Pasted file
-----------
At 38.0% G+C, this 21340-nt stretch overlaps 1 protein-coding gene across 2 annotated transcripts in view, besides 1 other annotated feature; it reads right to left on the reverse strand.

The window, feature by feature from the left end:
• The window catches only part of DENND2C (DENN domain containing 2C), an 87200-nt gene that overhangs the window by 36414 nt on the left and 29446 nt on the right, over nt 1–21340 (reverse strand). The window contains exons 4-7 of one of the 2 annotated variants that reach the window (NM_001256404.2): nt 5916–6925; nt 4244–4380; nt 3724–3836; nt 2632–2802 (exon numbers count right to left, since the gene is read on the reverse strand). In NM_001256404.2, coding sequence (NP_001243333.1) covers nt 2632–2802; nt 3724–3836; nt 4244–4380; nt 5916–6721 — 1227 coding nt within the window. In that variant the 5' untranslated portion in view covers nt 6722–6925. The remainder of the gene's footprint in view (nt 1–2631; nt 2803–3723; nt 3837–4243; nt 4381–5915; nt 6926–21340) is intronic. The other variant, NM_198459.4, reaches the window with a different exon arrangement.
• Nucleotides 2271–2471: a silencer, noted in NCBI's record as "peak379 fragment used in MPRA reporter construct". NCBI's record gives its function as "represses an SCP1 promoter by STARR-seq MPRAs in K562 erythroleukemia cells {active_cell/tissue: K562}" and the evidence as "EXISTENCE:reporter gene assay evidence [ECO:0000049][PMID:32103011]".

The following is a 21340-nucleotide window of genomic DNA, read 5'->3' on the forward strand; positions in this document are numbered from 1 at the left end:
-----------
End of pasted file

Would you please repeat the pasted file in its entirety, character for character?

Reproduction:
At 38.0% G+C, this 21340-nt stretch overlaps 1 protein-coding gene across 2 annotated transcripts in view, besides 1 other annotated feature; it reads right to left on the reverse strand.

The window, feature by feature from the left end:
• The window catches only part of DENND2C (DENN domain containing 2C), an 87200-nt gene that overhangs the window by 36414 nt on the left and 29446 nt on the right, over nt 1–21340 (reverse strand). The window contains exons 4-7 of one of the 2 annotated variants that reach the window (NM_001256404.2): nt 5916–6925; nt 4244–4380; nt 3724–3836; nt 2632–2802 (exon numbers count right to left, since the gene is read on the reverse strand). In NM_001256404.2, coding sequence (NP_001243333.1) covers nt 2632–2802; nt 3724–3836; nt 4244–4380; nt 5916–6721 — 1227 coding nt within the window. In that variant the 5' untranslated portion in view covers nt 6722–6925. The remainder of the gene's footprint in view (nt 1–2631; nt 2803–3723; nt 3837–4243; nt 4381–5915; nt 6926–21340) is intronic. The other variant, NM_198459.4, reaches the window with a different exon arrangement.
• Nucleotides 2271–2471: a silencer, noted in NCBI's record as "peak379 fragment used in MPRA reporter construct". NCBI's record gives its function as "represses an SCP1 promoter by STARR-seq MPRAs in K562 erythroleukemia cells {active_cell/tissue: K562}" and the evidence as "EXISTENCE:reporter gene assay evidence [ECO:0000049][PMID:32103011]".

The following is a 21340-nucleotide window of genomic DNA, read 5'->3' on the forward strand; positions in this document are numbered from 1 at the left end: